The footprints reminded me of how the idea had come to me for my first children’s novel, ‘The Midnight Clowns’. On another muddy walk, years ago, it had occurred to me how scary it would be to come across a set of footprints in the mud made by great long thin shoes. Who would wear such shoes? Well, the obvious answer was clowns. But why would anyone dress as a clown to go on a walk in the countryside? The answer was, again, obvious – there might be people who didn’t just dress up as clowns, but really were clowns, with great long feet ending in toes like sausages, and brightly coloured faces. Since one didn’t see them about, they must only come out at night, like vampires…
Anyway, back in the present moment, it was bright daylight, and there were no clowns about, just the ghostly moo-ing from somewhere up ahead.
A little further on, we came across the entrance to the wild castle. Speaking of vampires, it had a creepy vampire bat gate. I felt an overwhelming urge to pose as a bat in front of this.

The wild castle itself was not visible beyond this forbidding gate, which was locked anyway, and we weren’t sure which way to go. Elizabeth decided we should climb over the wall.

On the other side, we found ourselves in a really spooky graveyard. The sounds of ghostly moo-ing were even louder here, and suddenly Elizabeth was knocked over by an invisible ghost cow!

In something of a panic, we looked around for helpful signs to get us out of this spot. All the signs were ambiguous.

However, a mysterious red arm appeared behind a tree trunk, pointing us away from the graveyard.

We followed this direction, and found ourselves safe and sound back at the car park. We drove to the local pub for a fortifying drink, and questioned the barman about the local wild castle and haunted cattle.
“Don’t you mean haunted castle and wild cattle?” he said.
We looked again at the leaflet describing our walk. Yes, it was haunted castle and wild cattle. That did make more sense. But what had knocked Elizabeth over in the graveyard?
If you’re feeling brave, try it for yourself. Go for a walk in the woods near Chillingham Castle.

Tuesday, 28 October 2008

The Lighthouse

The Lighthouse

Hello readers of textbooks, readers of fun books and readers of this here blog. Chris is back in the blog seat this week and he has lots and lots to tell you.

I’ve been travelling round Scotland quite a bit since I spoke to y’all last; Moray with Simon Bartram, Argyll & Bute with Chris Mould (you can now listen to our exclusive chat with Chris) and I have just returned from a weekend away in a remote lighthouse on Wester Ross.

It was a wild place: single track roads, horizontal rain, gale force winds that could blow you off your feet, stunning lightning storms, power-cuts and fresh hens eggs. I would recommend it to anyone who is brave (or stupid enough) to venture that far into the wilderness. I love travelling round this country, it’s amazingly beautiful and it constantly changes and on a road trip or tour you get to see so much that you just wouldn’t see or know about, The Drovers Inn, McCaig’s Tower or Rua Reidh.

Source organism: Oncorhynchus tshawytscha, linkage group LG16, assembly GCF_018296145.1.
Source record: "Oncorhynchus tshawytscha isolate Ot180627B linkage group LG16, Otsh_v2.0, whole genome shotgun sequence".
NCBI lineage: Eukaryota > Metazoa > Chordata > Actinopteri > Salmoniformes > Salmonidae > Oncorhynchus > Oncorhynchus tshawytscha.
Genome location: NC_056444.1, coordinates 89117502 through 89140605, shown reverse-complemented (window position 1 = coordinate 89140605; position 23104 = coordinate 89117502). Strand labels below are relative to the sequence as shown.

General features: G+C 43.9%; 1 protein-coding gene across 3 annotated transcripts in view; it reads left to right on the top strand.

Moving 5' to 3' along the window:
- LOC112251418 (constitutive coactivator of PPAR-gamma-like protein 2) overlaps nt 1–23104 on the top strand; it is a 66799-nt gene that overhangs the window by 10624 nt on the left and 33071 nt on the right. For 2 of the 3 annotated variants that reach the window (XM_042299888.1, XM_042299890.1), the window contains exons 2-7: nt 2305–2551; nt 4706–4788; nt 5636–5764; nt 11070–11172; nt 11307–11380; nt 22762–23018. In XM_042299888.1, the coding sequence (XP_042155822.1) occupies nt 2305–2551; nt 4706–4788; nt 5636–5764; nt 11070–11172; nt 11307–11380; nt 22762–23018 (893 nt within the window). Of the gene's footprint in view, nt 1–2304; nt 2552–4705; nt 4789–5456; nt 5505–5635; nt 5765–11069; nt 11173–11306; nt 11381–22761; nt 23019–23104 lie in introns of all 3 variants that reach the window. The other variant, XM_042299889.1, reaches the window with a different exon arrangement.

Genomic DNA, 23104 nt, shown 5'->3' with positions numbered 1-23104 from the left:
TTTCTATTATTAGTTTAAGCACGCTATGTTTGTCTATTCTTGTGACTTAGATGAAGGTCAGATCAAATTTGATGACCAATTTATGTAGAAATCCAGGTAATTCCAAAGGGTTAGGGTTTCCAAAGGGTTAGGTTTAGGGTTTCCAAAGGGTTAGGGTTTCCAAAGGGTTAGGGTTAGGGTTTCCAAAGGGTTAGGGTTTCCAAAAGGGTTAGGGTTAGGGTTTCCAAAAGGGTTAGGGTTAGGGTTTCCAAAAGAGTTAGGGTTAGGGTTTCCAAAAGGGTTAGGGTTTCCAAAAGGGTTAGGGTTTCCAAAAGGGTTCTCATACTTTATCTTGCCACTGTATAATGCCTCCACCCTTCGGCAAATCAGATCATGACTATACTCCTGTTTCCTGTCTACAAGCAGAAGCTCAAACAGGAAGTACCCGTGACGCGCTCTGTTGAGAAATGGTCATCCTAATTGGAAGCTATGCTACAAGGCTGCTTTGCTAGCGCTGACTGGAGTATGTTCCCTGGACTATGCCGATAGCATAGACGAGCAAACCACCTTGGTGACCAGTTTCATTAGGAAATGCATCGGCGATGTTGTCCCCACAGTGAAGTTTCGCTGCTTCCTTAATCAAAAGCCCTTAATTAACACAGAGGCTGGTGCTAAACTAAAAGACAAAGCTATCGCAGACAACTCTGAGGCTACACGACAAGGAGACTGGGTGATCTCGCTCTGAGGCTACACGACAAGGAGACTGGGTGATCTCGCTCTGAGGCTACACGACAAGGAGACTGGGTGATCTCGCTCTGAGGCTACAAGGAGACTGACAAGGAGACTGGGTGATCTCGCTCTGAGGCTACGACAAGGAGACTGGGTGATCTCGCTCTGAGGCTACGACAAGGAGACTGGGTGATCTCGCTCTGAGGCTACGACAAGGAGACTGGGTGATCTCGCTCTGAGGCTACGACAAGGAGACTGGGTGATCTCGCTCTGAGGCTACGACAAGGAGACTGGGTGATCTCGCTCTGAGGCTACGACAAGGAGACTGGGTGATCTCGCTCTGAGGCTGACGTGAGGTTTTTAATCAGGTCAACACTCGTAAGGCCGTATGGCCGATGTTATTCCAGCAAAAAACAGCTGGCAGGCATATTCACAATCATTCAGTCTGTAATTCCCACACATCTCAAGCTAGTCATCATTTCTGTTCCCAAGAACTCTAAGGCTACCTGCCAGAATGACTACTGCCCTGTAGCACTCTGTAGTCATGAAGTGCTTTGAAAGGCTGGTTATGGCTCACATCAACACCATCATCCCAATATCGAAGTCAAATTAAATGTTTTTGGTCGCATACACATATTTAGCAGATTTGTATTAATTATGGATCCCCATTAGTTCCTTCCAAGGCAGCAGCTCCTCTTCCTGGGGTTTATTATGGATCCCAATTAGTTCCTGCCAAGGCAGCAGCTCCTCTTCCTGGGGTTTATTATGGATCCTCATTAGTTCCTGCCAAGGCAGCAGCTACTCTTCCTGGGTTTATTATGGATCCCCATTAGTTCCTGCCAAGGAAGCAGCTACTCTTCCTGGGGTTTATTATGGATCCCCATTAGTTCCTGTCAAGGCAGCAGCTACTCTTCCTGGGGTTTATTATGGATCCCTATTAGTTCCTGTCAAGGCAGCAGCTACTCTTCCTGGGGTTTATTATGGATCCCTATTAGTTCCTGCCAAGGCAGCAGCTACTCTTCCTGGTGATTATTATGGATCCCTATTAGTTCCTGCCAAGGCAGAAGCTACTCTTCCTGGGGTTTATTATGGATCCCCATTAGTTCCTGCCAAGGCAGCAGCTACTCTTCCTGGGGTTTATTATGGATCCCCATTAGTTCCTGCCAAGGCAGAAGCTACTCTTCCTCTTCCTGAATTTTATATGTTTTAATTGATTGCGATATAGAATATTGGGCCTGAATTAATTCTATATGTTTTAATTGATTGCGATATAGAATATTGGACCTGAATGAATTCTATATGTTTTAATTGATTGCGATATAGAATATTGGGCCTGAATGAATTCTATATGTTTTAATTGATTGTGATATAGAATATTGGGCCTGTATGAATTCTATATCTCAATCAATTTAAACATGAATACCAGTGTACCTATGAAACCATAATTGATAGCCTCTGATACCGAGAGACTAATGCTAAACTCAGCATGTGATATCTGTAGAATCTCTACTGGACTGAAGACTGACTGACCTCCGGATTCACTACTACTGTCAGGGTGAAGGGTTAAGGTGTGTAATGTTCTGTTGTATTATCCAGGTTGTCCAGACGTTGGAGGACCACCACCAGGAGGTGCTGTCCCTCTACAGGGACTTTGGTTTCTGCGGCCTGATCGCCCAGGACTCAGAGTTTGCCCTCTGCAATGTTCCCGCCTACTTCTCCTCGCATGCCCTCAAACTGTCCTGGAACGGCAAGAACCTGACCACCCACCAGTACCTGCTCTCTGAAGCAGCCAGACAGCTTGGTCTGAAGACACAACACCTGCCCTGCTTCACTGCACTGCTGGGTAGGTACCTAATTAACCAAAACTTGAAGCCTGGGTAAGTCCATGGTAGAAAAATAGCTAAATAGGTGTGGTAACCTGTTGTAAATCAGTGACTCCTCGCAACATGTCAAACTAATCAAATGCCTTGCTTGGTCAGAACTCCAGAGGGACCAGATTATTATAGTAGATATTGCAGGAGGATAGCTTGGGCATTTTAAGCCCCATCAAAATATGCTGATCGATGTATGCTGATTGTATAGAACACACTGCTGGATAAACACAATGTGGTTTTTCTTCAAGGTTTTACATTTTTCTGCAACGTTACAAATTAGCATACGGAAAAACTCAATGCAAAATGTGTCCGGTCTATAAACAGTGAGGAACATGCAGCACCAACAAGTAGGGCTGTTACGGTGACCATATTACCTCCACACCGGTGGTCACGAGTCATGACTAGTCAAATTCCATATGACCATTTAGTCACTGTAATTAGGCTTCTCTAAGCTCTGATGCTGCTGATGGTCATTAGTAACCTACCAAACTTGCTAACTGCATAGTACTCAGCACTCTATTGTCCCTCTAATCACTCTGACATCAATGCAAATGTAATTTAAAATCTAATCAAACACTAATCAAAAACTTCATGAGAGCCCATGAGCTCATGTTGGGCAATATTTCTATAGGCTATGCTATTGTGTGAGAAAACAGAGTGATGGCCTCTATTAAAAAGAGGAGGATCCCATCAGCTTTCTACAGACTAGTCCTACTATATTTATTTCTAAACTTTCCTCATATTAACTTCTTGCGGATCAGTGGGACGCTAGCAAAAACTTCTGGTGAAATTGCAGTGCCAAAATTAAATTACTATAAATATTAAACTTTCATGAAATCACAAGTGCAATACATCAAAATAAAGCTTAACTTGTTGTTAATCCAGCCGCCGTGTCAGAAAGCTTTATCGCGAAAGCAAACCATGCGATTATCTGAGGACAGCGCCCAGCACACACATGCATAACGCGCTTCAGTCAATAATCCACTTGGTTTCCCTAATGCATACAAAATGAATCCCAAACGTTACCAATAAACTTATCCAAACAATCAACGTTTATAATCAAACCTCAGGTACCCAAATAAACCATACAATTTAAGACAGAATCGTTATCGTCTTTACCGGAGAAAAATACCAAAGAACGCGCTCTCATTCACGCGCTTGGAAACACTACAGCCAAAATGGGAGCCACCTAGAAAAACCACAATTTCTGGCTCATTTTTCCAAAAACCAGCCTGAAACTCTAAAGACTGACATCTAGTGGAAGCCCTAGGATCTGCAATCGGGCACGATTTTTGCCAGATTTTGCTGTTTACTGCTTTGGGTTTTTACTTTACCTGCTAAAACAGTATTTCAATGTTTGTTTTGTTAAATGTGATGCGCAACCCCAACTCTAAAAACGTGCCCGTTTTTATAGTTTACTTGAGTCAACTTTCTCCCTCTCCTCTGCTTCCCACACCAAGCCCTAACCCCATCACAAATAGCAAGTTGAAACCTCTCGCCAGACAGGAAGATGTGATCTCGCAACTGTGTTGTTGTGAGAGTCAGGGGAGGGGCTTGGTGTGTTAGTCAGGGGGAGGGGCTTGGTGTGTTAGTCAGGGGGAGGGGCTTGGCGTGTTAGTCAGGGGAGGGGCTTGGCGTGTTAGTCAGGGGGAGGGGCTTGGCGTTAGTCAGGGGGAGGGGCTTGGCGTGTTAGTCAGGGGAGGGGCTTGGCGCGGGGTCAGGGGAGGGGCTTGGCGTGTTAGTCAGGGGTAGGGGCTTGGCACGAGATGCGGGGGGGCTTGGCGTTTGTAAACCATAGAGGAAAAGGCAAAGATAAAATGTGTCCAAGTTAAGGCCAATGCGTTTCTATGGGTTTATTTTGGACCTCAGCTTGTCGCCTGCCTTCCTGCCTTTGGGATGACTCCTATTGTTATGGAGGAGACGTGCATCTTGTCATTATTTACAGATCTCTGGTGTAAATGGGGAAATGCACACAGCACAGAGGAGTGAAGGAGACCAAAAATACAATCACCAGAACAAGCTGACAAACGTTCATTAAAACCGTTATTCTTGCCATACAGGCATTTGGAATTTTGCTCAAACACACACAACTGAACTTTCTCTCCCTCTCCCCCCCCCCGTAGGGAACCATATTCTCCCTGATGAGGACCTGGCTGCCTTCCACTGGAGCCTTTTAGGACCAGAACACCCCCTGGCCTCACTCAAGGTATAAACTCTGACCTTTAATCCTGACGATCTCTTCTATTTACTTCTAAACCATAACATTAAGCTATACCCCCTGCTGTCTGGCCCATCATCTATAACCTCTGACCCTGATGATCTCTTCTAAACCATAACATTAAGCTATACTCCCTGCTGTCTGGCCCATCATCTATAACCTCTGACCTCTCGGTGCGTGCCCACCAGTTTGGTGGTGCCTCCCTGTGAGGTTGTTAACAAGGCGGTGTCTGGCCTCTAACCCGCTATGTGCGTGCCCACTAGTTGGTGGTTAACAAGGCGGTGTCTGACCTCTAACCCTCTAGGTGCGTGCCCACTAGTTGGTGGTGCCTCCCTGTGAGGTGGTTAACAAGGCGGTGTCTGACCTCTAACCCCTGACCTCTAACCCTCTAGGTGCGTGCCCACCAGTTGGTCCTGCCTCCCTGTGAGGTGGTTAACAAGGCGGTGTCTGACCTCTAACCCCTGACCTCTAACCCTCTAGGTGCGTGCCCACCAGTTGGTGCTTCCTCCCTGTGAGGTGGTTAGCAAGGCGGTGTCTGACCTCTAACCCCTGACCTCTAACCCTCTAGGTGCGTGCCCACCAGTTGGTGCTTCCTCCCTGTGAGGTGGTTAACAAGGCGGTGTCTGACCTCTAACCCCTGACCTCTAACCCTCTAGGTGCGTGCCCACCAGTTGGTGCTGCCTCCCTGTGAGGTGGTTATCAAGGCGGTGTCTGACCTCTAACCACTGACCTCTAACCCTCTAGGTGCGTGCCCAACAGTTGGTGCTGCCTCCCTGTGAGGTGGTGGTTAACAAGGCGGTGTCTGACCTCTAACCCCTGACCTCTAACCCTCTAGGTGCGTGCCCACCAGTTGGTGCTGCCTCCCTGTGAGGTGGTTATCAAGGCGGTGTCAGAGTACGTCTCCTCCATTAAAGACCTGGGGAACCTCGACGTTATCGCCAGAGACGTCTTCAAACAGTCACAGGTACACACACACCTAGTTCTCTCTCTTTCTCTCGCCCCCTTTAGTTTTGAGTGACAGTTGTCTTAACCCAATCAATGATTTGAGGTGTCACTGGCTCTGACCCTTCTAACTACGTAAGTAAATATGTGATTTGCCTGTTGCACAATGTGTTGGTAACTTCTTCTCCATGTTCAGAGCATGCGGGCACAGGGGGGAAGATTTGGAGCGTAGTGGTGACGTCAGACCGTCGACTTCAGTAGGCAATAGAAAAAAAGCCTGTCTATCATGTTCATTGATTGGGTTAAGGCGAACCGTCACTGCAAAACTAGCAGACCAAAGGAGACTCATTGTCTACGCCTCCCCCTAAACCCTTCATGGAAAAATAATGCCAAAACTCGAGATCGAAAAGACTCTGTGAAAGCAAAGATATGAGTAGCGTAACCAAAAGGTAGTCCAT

I have just arrived back in the office following a fantastic event at the Filmhouse in Edinburgh with literary genius, Neil Gaiman, who flew up from London to do this special event for us. Neil was talking about his new book The Graveyard Book, a dark and spooky tale that will send tremors down your spine and have you hooked from the very first page. It was such a pleasure and privilege to meet such a hugely talented author. Celia, from the children’s team, was lucky enough to get to interview Neil (she is a massive, massive fan) and this will be up on the website soon so keep your ears cleaned out.

But all of these things are in the past and at the moment I am working like only a member of Scottish Book Trust knows how on a variety of projects. Of course there is the Royal Mail Awards, fast drawing to a close, votes flooding in but a huge ceremony to organise (its gonna rock)in Aberdeen. But I am not the only one who is working hard on the Royal Mail Awards, children right across Scotland have been reading the books, discussing them, voting for them and some like this lot from St Joseph’s College in Dumfries have been videoing and blogging about them. The videos are completely brilliant, crazy music, dazzling costumes and wonderful camera angles – you should not miss them and the best bit is that there is even more to come!

We also have a Halloween event with Vivian French in the spooky Caves on Friday complete with fancy dress and atmospheric lighting that promises to be a huge amount of fun. So I guess its all hard work with a few fun things thrown in there too.

Witch reminds me, as Halloween is almost upon us, we have this special feature from Debi Gliori who tells us her Top 5 Scary Places:

1 Any knife-edge mountain ridge. I am the kind of wussy hillwalker that lies down and sobs with acute vertigo when I find that the only way onwards is across one of these things. The only other option being turn back, descend and cross a field of cows. A knife-edge mountain ridge is one of those crumbly things about as wide as your boot with a sheer drop on either side. That's 'sheer' as in 'killer'.
Examples - An Teallach, Liathach Ben Ailligin( sp?), and just about everything in the Cuillins on Skye. Why do I go to these places if they scare me? Because clambering up to the roof of Scotland is the best fun this woman has ever had, even if it scares me witless.
2 Anywhere in front of a microphone in front of an audience. I may look as if I'm cool, calm and collected, but inside I'm a sobbing blob of terror.